The way our history was once taught helped to normalize the almost unimaginable income inequality problem in this nation. Robber barons were practically canonized with almost no mention of their ruthless tactics and mistreatment of labor. The fact that the three wealthiest Americans today control more wealth than the bottom 50% of Americans could only seem normal today with the help of years of indoctrination. To this day, it remains the enormous elephant in the American room that nobody seems to want to acknowledge. I’ll bet you know something about that topic, don’t you Mr. President?
The way our history was once taught made young girls feel as though it was normal for them to be subservient to men–to settle for only certain types of jobs–to have very little in the way of political franchise–to receive lower pay than men for the same work–to be used and abused by powerful men–to accept the premise that they were somehow less than.
The way our history was once taught made it seem like it was God’s will that America rapidly expand across a vast continent, removing any people who already claimed that land at literally any cost. In the process, it normalized the near genocidal destruction of thousands of cultures of Native peoples through disease, warfare, and colonization as merely an unfortunate and unintended side effect of progress (never mind the thousands of treaties that were never honored by the American government). It normalized the forced takeover of Texas, New Mexico, Nevada, Utah, Arizona, and California from Mexico…just the spoils of war, nothing more, we were told.
The way our history was once taught helped to normalize racial bigotry. Bitter Southerners began spreading their “lost cause” ideology which somehow found its way into classrooms for decades. The myth of the benevolent master and the appreciative “savage-turned-Christian” slave is at the root of America’s racist core. It was used as justification then and somehow it never quite died away. Because of that kind of ideology, it became normal to see people of color as less than. That paved the way for a century of Jim Crow where the normal was shameful. And it’s still with us today as we have to continually point out that Black Lives Matter over the incessant ignorant clamor that “all lives matter.” The old school approach to teaching history aided in all of that happening, Mr. President, and it is very troublesome to me that you wish we would go back to it.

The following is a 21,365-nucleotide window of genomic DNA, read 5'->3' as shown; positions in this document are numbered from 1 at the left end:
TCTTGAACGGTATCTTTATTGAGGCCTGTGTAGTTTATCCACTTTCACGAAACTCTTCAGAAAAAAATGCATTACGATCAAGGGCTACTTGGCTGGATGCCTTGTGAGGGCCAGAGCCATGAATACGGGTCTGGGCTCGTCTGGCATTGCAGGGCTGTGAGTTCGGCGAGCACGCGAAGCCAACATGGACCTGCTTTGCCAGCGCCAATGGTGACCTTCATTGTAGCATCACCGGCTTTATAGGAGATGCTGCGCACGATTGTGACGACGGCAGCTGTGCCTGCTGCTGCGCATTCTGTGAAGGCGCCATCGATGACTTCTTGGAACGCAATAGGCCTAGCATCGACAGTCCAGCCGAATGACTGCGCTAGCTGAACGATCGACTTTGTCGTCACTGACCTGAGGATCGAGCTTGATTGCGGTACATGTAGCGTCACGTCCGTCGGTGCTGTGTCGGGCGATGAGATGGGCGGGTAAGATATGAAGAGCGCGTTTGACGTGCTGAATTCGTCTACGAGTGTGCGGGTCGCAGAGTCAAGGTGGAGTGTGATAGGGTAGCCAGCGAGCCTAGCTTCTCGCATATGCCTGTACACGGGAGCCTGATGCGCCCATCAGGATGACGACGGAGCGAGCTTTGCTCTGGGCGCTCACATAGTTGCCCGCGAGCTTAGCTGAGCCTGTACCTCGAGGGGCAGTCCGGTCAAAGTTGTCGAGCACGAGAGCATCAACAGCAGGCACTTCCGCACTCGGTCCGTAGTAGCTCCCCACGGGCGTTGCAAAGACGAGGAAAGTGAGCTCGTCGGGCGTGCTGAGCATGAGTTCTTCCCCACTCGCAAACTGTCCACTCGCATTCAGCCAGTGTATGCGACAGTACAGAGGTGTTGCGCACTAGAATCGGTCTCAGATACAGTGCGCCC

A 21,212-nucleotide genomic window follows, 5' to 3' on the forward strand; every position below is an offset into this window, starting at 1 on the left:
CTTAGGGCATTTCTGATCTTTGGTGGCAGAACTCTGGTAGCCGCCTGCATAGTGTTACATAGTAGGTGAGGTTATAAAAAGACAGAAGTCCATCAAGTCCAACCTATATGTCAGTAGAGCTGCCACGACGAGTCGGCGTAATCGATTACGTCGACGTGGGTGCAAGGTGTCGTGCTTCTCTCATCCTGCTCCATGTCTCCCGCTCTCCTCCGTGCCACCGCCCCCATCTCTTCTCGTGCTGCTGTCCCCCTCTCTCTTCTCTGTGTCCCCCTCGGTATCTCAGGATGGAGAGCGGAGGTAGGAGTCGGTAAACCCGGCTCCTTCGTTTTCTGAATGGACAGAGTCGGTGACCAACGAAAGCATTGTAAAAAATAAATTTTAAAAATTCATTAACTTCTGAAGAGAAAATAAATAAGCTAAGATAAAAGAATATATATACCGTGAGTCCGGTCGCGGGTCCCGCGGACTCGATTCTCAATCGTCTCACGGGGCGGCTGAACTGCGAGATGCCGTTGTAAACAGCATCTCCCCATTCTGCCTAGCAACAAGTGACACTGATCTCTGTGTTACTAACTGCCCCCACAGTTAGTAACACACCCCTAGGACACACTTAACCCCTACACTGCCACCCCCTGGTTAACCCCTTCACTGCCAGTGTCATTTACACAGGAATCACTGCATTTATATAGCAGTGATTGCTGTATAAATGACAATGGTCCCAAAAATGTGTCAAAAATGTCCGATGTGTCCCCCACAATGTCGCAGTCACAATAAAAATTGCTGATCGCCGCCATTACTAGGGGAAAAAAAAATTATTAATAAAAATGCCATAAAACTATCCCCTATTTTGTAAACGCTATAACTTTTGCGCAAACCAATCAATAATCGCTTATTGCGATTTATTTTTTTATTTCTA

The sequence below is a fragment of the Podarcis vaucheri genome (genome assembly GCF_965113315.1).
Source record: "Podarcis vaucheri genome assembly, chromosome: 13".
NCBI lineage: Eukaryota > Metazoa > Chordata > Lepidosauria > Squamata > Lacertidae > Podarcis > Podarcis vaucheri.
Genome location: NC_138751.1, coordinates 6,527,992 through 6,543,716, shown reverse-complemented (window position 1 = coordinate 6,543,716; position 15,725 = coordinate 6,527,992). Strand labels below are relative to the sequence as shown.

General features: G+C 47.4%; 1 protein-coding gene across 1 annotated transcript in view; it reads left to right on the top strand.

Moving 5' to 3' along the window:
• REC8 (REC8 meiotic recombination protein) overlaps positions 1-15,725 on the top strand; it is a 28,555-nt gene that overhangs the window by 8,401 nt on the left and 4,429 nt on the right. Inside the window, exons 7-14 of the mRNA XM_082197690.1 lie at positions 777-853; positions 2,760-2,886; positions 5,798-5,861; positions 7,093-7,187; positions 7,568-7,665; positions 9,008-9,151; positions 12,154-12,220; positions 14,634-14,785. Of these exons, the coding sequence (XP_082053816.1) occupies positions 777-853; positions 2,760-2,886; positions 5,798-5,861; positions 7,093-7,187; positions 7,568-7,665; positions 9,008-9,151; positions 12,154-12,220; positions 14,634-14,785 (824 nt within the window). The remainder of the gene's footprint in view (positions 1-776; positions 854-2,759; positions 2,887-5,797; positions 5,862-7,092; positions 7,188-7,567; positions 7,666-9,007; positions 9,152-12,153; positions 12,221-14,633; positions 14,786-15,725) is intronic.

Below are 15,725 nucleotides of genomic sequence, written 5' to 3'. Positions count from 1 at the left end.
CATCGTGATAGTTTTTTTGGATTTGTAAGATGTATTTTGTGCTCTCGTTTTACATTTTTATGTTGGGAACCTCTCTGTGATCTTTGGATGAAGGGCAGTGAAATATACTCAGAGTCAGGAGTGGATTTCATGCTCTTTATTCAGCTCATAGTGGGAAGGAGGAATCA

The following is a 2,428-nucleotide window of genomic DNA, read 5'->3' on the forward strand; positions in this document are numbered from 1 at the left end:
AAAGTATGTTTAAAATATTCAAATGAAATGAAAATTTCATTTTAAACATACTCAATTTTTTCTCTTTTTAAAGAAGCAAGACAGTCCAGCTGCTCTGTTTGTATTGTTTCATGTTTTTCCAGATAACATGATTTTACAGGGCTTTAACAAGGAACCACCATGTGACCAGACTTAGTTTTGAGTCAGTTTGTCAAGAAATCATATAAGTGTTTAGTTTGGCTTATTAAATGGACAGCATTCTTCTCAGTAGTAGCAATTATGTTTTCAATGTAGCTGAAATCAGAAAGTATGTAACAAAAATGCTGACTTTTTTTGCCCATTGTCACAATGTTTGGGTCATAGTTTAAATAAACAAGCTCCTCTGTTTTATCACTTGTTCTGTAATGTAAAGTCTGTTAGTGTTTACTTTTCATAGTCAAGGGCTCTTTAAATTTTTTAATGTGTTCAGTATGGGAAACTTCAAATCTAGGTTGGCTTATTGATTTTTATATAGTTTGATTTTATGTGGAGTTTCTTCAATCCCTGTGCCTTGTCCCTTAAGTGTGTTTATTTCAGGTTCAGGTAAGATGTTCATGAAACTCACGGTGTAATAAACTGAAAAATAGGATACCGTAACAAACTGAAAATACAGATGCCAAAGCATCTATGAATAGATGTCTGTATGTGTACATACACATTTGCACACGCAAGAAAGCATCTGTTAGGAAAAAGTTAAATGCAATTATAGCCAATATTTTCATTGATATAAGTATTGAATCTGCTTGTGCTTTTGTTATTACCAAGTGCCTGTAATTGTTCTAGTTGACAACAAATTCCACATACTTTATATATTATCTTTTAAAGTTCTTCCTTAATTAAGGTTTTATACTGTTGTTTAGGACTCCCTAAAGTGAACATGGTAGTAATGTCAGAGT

To wrap up, Mr. President, I just want to add one more layer of perspective on this. Your claim that we don’t teach things the way we used to is valid. You seem to think that’s terrible and I say thank God for it. But hear this and hear it well; we don’t teach kids to hate their country. We teach kids what our country is supposed to be, we point out places along the way where we got off track, and then we teach them how those mistakes have had a direct impact upon our biggest problems today. We love our country, Mr. President, what we hate is how far some men with sinister agendas have hijacked our worthy ideals for their selfish power grabs. If we fail to point those things out, we are guilty of normalizing injustice.
Today’s young people are taking a fresh look at the country they love, and they are taking a stand to reform it into what they know it should be.
God bless America.
America’s Social Studies Teachers